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7. Heat with heat tool until powder turns shiny and clear.

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8. Using Apricot Appeal (or any peach or pale orange dye ink), sponge center of white circle. Go right over the large blossom with the sponge. The embossed flowers will not absorb the ink, leaving the colors intact.

9. Sponge Creamy Caramel (or any tan dye ink) on the outside of the circle and work toward center flower, but don’t go all the way; leave some Apricot Appeal showing.

1. Sponge Close to Cocoa (or any medium brown dye ink) on outside edge and work inward, not covering all of the Creamy Caramel.

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11. Edge circle with Chocolate Chip (or any dark brown dye ink).

12. Wipe off embossed flowers with dry paper towel.

13. Stamp the leaf stamp between blossom branches, using Creamy Caramel. The next photo shows steps 12 thru 15:

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14. Color leaves with Apricot Appeal or LePlume Pale Orange marker.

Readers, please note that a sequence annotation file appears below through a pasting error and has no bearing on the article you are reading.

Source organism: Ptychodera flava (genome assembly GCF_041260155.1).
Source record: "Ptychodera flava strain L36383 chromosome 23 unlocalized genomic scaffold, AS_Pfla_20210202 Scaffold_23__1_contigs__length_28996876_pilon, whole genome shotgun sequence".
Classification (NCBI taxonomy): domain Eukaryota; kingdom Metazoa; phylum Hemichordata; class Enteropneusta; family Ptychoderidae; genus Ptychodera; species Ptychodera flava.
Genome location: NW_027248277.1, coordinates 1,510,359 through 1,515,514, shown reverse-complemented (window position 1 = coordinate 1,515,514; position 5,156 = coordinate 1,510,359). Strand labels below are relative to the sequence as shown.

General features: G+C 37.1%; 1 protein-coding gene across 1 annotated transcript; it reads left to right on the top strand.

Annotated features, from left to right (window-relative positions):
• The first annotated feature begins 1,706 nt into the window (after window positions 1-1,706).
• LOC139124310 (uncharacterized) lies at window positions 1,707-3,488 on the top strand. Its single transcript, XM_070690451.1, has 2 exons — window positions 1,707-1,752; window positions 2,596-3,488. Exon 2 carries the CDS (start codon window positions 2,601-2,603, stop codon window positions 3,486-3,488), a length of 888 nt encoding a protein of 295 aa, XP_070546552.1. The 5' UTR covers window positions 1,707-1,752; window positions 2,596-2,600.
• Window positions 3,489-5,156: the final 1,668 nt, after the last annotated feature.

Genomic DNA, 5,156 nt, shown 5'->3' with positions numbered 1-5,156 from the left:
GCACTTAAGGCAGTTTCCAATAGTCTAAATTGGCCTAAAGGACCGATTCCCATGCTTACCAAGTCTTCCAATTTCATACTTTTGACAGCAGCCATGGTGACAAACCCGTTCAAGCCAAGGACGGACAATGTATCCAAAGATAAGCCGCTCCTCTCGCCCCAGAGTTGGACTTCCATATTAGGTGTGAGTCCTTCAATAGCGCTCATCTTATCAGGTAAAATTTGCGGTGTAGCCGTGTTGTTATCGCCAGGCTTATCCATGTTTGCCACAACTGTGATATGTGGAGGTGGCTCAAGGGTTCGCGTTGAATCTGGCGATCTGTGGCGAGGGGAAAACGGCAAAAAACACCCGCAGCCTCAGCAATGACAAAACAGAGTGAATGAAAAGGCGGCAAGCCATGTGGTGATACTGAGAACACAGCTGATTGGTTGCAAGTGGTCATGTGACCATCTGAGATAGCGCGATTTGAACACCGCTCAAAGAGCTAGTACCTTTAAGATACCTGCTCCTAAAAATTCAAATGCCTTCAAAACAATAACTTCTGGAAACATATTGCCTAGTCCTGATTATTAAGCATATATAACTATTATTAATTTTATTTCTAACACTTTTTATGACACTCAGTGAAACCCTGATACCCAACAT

15. Shadows: Outline the bottoms of some of the leaves with the brown marker.

16. With opaque white pen, add highlights to the top/sides of some leaves. Set aside.

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17. Cut brown circle mat slightly larger than the flower circle (I cut my mat at 5.25”). Adhere flower circle to brown circle.

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18. Cut 5 1/8” square from pink card stock. Using Chocolate Chip (or any dark brown ink) and a large stamp with small Kanji, bamboo or small flowers, etc., stamp background onto pink square. NOTE: This step is optional. You may leave the pink card stock plain.

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19. Cut 5 1/4” square from brown card stock. Adhere pink square to brown one.

20. If using a brad for the center of the large flower, Pierce hole through all layers, insert brad and bend back flanges. Adhere flower circle to pink square.

21. If using a pearl or crystal for the center of large blossom, attach flower circle to pink square first. (It’s easier to apply adhesive without the bump in the center.) Then attach pearl or crystal to center of flower.

22. Adhere the layers to a 5 3/8” square ivory card.

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The only embellishment on this card is the center of the blossom, but you don’t need any more because the embossing gives sparkle and dimension. The green background is not part of the card.